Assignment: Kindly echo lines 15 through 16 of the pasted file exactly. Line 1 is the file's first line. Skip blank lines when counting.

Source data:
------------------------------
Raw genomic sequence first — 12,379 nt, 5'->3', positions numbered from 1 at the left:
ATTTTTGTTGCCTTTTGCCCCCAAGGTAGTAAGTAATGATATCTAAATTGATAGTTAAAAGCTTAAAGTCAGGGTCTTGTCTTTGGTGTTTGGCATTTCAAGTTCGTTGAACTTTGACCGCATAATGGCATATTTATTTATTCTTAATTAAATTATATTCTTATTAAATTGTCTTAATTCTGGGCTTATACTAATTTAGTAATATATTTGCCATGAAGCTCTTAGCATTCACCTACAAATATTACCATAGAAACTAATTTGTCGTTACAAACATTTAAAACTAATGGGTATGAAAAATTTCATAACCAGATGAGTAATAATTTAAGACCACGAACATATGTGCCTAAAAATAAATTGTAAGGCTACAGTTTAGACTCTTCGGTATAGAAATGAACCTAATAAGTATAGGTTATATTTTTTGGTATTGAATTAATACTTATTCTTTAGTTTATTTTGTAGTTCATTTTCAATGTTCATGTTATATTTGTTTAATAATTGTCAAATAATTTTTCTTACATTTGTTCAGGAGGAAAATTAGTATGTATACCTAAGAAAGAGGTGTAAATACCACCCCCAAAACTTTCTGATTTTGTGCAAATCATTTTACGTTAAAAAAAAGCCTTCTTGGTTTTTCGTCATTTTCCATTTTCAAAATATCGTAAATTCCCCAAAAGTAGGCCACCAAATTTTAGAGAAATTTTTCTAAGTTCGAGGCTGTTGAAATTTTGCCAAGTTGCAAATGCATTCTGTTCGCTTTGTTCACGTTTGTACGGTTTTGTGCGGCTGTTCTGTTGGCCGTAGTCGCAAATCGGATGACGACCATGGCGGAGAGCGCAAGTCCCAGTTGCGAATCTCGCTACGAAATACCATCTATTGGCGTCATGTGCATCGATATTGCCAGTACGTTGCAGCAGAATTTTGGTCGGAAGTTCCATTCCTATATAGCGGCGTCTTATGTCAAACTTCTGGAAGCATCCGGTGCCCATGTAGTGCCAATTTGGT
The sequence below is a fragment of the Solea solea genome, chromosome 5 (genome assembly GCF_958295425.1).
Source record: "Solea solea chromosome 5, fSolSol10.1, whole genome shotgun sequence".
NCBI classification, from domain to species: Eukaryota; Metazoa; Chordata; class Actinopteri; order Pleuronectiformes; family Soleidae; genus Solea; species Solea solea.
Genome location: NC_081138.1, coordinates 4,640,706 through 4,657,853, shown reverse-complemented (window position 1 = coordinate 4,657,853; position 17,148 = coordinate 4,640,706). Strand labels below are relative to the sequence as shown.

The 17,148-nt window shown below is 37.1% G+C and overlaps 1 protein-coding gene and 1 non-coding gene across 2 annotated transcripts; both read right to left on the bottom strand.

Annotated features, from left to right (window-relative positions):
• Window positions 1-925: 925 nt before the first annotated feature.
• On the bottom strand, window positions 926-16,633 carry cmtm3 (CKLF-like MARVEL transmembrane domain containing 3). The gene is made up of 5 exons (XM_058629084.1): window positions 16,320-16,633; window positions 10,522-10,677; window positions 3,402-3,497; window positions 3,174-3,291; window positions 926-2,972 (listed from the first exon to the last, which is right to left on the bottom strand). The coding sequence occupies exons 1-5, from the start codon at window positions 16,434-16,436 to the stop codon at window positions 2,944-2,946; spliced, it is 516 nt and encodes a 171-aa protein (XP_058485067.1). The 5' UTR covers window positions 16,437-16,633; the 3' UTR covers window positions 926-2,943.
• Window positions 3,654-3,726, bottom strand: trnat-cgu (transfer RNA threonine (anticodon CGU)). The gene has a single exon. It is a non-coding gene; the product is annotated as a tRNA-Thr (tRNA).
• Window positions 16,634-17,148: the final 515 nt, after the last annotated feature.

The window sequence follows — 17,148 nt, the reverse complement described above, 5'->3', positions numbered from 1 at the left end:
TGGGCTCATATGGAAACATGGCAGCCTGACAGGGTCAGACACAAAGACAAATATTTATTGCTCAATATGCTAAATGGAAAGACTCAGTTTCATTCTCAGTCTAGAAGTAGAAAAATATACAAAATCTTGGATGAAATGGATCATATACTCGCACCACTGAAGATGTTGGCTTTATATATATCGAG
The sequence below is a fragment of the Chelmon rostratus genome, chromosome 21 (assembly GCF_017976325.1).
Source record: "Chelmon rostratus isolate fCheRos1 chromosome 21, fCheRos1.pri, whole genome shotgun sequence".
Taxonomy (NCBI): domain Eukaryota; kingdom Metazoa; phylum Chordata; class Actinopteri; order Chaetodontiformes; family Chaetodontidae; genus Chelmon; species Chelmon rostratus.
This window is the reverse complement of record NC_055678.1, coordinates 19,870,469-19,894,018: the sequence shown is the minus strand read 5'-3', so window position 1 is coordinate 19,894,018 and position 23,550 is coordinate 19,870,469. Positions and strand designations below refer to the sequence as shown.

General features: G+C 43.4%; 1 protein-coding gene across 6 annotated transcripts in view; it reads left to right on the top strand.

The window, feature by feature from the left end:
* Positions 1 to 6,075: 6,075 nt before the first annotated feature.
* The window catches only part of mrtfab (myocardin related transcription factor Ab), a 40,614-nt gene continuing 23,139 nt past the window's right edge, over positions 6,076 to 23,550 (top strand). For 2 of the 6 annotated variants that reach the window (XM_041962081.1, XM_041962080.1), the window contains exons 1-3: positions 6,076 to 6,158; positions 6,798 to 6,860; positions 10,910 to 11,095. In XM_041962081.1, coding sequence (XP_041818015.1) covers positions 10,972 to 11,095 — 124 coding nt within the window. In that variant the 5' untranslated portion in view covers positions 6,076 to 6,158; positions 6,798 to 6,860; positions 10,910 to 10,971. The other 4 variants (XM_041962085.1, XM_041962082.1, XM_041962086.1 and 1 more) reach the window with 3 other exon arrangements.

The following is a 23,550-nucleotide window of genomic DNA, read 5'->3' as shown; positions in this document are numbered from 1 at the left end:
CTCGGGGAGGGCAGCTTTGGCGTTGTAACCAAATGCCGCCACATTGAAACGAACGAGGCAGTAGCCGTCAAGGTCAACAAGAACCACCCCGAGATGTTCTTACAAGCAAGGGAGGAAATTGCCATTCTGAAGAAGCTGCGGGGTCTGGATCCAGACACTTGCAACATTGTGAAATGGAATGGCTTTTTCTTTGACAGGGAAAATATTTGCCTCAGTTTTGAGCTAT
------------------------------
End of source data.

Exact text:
The sequence below is a fragment of the Chelmon rostratus genome, chromosome 21 (assembly GCF_017976325.1).
Source record: "Chelmon rostratus isolate fCheRos1 chromosome 21, fCheRos1.pri, whole genome shotgun sequence".